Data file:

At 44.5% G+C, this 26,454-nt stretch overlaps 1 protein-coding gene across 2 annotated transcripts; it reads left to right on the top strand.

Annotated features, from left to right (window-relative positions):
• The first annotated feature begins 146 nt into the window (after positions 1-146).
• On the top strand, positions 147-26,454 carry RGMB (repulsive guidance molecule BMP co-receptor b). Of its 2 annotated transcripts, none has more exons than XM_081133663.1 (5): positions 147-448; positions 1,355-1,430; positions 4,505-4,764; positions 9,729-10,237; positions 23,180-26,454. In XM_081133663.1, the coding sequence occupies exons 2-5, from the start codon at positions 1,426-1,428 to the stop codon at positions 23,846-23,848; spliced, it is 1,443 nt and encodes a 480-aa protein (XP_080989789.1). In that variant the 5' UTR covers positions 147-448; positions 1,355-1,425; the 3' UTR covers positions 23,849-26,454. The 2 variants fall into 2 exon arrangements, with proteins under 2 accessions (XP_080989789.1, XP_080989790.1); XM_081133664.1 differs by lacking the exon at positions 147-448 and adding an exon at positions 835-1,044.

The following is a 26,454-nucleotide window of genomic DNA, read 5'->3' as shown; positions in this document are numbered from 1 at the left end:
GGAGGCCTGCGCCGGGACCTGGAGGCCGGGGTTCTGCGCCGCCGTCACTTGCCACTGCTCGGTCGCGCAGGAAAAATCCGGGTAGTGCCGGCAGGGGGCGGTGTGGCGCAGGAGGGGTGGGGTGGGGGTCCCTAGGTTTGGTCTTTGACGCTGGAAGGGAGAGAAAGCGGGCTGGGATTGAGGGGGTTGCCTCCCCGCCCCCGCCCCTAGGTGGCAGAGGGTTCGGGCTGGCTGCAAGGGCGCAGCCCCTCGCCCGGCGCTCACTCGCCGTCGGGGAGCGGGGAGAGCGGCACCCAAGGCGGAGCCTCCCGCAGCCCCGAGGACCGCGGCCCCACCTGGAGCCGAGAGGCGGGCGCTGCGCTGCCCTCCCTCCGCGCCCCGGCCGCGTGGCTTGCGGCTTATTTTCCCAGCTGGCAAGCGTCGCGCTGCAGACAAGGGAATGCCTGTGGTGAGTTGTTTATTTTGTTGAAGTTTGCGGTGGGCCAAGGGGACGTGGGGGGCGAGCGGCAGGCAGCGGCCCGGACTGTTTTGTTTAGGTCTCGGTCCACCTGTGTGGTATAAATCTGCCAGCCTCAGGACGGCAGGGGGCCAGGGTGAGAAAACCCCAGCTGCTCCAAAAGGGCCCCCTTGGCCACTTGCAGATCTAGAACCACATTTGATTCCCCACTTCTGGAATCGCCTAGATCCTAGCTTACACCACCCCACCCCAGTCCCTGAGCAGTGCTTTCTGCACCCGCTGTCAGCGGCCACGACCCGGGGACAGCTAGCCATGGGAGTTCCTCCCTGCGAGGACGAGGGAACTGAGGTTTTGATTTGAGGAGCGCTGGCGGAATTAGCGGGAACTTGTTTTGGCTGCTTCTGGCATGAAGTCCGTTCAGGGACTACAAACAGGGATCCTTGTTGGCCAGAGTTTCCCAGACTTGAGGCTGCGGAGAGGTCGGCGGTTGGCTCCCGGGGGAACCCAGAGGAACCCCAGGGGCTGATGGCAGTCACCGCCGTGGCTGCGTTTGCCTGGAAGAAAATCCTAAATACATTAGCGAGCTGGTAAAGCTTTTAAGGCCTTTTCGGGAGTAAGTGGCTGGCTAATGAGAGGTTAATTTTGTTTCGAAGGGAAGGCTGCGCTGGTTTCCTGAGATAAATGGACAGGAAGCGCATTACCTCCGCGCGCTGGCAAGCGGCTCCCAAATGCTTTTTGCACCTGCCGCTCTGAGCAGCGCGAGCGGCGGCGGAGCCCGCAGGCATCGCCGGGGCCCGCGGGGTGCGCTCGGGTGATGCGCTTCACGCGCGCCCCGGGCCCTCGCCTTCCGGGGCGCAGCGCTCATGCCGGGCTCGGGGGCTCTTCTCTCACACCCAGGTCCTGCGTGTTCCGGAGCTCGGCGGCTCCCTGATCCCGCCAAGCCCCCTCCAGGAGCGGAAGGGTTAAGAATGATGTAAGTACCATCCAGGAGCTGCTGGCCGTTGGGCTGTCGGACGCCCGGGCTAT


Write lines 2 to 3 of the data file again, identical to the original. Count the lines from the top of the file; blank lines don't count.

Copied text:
Annotated features, from left to right (window-relative positions):
• The first annotated feature begins 146 nt into the window (after positions 1-146).